Back to Pa­trick Mullins’ spell­bind­ing Tiberius with a Tele­phone, which sets the scene in the wake of the 1949 elec­tion that swept Pig Iron Bob Men­zies to power. The open­ing of par­lia­ment was a fab­u­lous af­fair with min­is­ters in morn­ing dress and a speech from the se­nate throne by the gov­er­nor-gen­eral, Boil­er­maker

Bill McKell, re­plete with all the fear­mon­ger­ing of the day.

There was a big em­pha­sis on na­tional se­cu­rity with the gov­ern­ment leg­is­lat­ing to “pro­tect the com­mu­nity against the ac­tiv­i­ties of sub­ver­sive or­gan­i­sa­tions and in­di­vid­u­als”, no­tably the Com­mu­nist Party. At that stage there wasn’t enough room un­der the beds of the na­tion for Mus­lims.

The new gov­ern­ment would im­pede of­fi­cial in­tru­sion into in­dus­try and in­vest in in­fras­truc­ture. There were also mea­sures to al­ter the gov­er­nance of Com­mon­wealth Bank. It was ever thus.

Hickey stick

Otto has enough on his hands try­ing to get his Tas­ma­nian Lib­er­als to heel. Pre­mier Willy Hodg­man wanted to rel­e­gate new MP and for­mer Ho­bart mayor Sue Hickey to the back­bench, a move that didn’t please her so she sup­ported a La­bor–Greens move for her el­e­va­tion to the speak­er­ship of the house of assem­bly.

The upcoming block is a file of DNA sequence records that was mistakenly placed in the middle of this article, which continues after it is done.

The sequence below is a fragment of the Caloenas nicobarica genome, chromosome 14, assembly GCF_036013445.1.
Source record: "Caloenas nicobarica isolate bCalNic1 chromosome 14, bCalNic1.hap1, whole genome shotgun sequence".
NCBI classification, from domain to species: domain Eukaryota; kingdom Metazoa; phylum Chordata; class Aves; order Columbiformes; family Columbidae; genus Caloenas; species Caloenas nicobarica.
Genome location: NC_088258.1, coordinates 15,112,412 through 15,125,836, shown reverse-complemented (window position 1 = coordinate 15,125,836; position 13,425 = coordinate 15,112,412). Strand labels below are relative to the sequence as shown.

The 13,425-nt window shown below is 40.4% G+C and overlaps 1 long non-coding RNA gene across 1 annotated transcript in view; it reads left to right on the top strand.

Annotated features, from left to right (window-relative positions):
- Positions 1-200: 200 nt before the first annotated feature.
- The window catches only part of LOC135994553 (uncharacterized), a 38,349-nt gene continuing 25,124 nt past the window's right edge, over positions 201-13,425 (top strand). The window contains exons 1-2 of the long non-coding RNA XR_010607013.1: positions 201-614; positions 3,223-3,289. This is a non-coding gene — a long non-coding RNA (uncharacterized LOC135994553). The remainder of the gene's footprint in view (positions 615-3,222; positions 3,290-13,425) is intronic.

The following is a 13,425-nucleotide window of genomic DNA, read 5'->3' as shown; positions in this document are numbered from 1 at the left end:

With the house evenly di­vided the speaker’s cast­ing vote is ev­ery­thing, and from this perch she has been snip­ing away at Otto’s vice-like clench on the Tas­ma­nian branch of the Nasty Party. To send the lo­cal Gauleiter into a bru­tal bout of bone-crunch­ing, Hickey was the de­cid­ing vote for the pas­sage of leg­is­la­tion to al­low trans­gen­der peo­ple to change their gen­der iden­tity on birth cer­tifi­cates.

As if this were not di­a­bol­i­cal enough, Hickey has now called for the gov­ern­ment to make abor­tions in the Ap­ple Isle free, on a means-tested ba­sis.

Otto was vis­i­bly up­set and told a com­mer­cial wire­less pro­gram: “I am wait­ing for Ms Hickey to say some­thing pos­i­tive about the Lib­eral Party.”

In fur­ther com­pli­ca­tions, Sarah Court­ney has de­parted from the port­fo­lios of pri­mary in­dus­tries, wa­ter and rac­ing after it emerged she was play­ing hide-the-sausage with her de­part­men­tal head, Dr John Whit­ting­ton.